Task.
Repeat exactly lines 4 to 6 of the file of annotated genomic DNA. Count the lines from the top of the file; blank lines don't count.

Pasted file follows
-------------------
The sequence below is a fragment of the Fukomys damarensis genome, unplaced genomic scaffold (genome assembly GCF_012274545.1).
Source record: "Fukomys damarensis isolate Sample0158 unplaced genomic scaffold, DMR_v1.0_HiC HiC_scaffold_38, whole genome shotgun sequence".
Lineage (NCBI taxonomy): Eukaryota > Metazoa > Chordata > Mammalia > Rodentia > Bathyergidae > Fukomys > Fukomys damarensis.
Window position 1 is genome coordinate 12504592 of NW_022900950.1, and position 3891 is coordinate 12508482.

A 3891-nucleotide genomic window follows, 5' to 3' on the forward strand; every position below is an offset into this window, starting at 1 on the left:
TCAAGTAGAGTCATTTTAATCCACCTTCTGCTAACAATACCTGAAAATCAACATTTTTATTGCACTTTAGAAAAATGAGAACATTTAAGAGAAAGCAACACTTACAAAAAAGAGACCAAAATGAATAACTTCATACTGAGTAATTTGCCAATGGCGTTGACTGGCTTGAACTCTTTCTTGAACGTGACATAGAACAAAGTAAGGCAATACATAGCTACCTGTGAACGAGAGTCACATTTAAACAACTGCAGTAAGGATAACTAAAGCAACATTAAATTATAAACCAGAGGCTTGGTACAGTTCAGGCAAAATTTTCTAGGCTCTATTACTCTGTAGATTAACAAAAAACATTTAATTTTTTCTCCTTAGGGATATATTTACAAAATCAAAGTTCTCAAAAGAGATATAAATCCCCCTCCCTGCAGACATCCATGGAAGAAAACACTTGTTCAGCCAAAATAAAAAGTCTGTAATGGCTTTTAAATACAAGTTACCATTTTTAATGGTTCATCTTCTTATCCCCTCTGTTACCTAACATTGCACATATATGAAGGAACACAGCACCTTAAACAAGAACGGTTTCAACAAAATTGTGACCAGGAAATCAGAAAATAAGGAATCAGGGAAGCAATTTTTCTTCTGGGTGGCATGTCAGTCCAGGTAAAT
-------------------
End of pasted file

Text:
Window position 1 is genome coordinate 12504592 of NW_022900950.1, and position 3891 is coordinate 12508482.

A 3891-nucleotide genomic window follows, 5' to 3' on the forward strand; every position below is an offset into this window, starting at 1 on the left:
TCAAGTAGAGTCATTTTAATCCACCTTCTGCTAACAATACCTGAAAATCAACATTTTTATTGCACTTTAGAAAAATGAGAACATTTAAGAGAAAGCAACACTTACAAAAAAGAGACCAAAATGAATAACTTCATACTGAGTAATTTGCCAATGGCGTTGACTGGCTTGAACTCTTTCTTGAACGTGACATAGAACAAAGTAAGGCAATACATAGCTACCTGTGAACGAGAGTCACATTTAAACAACTGCAGTAAGGATAACTAAAGCAACATTAAATTATAAACCAGAGGCTTGGTACAGTTCAGGCAAAATTTTCTAGGCTCTATTACTCTGTAGATTAACAAAAAACATTTAATTTTTTCTCCTTAGGGATATATTTACAAAATCAAAGTTCTCAAAAGAGATATAAATCCCCCTCCCTGCAGACATCCATGGAAGAAAACACTTGTTCAGCCAAAATAAAAAGTCTGTAATGGCTTTTAAATACAAGTTACCATTTTTAATGGTTCATCTTCTTATCCCCTCTGTTACCTAACATTGCACATATATGAAGGAACACAGCACCTTAAACAAGAACGGTTTCAACAAAATTGTGACCAGGAAATCAGAAAATAAGGAATCAGGGAAGCAATTTTTCTTCTGGGTGGCATGTCAGTCCAGGTAAAT